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Live CD Makes Mainstream
Can this be possible?
Has hell frozen over? Can it be true? Are the eejits on Windows finally waking up? Pinch yourselves - but Robert Mitchell finally brought the 'live CD' topic to the widely read Computerworld.
'Jay McLaughlin has me worried', wrote the IDG tech journalist on 24 March. And note right away that being a tech journalist means only you're an expert in journalism - not in technical matters. But that'll be apparent shortly anyway. Mitchell continues.
'I do my online banking from the same home computer the rest of the family uses for Web surfing and online games. I have the McAfee security suite loaded and do regular scans so accessing online banking should be protected. Right?'
Oh goodness. First clue. Luckily Mitchell knows Jay McLaughlin.
Not really, says McLaughlin, a Certified Information Security Professional and CIO of CNL Bank. Accessing online banking from your everyday PC is just asking for trouble.
The sky is blue. Bears shit in the woods. Usually.
'The CIO of the Orlando Florida based regional bank would like to see all of his customers - both consumers and businesses - access online banking either from a dedicated machine or from a self-booting CD-ROM running Ubuntu Linux and Firefox.'
Recognising that most consumers don't want to buy a separate computer for online banking, CNL are seriously considering making available free Ubuntu Linux bootable 'live CD' discs in their branches and by mail.
Whoa! Stop right there! Who is this Jay McLaughlin? The cheek to propose a good idea that actually works! The audacity to suggest solutions to a worldwide dilemma rather than discuss it to death! Yes it's truly too good to be true. And now it's 'out there', disseminated by no less than Computerworld. It might never go away at this point. So many people out of work - in these tough times to boot!
'Everything you need will be sandboxed in that CD', says McLaughlin CISSP.
Mitchell continues. 'That should protect customers from increasingly common drive-by downloads and other vectors for malicious code that may infect and lurk on PCs, waiting to steal the user account names, passwords and challenge questions normally required to access online banking.'
Why yes it should protect them! So why are you proposing it? No more emptied bank accounts? Is that what you want?
'A bootable CD works because it's isolated from the host PC environment. Malware on the host can't touch it - and any malware picked up when running from the CD-ROM goes away once the CD is ejected.'
Well yes - the malware (if it existed and that's a long shot) would be only in memory. Supposedly. That's the theory. One thing's certain: Linux isn't Windows. Thank goodness for that. And (gasp) read-only CDs can't be written to.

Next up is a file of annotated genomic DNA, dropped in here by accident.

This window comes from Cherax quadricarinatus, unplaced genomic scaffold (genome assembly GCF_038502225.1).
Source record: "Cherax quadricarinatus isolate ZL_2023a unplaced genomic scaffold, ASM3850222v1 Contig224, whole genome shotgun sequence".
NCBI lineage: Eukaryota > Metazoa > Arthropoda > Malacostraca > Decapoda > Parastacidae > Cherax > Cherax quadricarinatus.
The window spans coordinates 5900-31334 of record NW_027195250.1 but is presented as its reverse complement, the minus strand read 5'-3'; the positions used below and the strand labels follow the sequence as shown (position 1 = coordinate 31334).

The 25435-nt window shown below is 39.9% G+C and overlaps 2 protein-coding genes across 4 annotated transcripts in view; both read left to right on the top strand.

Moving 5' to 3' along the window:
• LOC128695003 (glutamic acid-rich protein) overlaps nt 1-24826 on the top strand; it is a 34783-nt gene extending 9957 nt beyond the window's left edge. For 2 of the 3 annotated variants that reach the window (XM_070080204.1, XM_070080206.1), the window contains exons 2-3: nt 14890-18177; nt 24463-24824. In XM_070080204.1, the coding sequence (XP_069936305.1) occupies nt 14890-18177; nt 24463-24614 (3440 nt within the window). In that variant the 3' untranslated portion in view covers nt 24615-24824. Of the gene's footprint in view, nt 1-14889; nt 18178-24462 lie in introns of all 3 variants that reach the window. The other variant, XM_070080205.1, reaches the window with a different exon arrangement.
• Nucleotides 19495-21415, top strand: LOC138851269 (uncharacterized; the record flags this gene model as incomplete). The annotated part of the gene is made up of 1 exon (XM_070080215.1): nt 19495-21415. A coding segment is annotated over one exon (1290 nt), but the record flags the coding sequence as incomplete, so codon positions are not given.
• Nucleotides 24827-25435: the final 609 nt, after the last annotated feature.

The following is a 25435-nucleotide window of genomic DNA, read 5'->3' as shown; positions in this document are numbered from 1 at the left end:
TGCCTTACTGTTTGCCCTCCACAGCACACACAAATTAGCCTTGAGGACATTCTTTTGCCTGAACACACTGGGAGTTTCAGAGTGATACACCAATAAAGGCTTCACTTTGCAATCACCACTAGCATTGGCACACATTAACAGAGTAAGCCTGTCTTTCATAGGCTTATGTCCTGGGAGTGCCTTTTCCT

'When you eject the CD you have removed everything off the machine', says McLaughlin. And that's pretty close to the truth.
Whatever: the live CD suggestion's been out there for some time now. It was probably Brian Krebs who picked it up. But his fans (with their GRC legacy) mostly dashed it into the ground. They even mod Brian himself down when he reminds them that getting off Windows is necessary for banking.
The story's been out there for months. This site picked it up. Yet it's never been in the mainstream before.
A Waste of Money
McLaughlin says security suites are increasingly ineffective at keeping up with threats from organised crime rings abroad. No news there - but at least someone in the mainstream is finally saying it.
'If you are using online banking you should be using a hardened system that is not used for anything else but online banking.'
Mitchell claims both the FDIC, the ABA, and the FFIEC have already come out with recommendations for corporate banking clients. Those recommendations haven't reached Acme Tool in East Jesus. They probably won't until this very story is splashed across the front page of the New York Times.
'Any key logger can grab the user name, password and answers to challenge questions that banks commonly use to authenticate users today.'
And whilst Brian and a very few others continue to notch up Zeus victims, both banks and corporate clients go on in ignorant bliss. Countries in the EU can officially condemn Microsoft products but the US government can't do that - not with US jobs at stake?
'McLaughlin thinks the bootable Ubuntu CD option may be the best alternative right now. Regardless of who you bank with, he suggests ordering a copy of the free Ubuntu Desktop Edition selt-booting CD and try it for your online banking.'
Poor use of the word 'thinks'. The proper word is 'knows'. The live CD is free and it's 100% protection. Antivirus costs money and it's 0% protection. Tough decision.
Whatever: after all these months of nagging the mainstream sources, finally someone picks up the story. Almost by accident.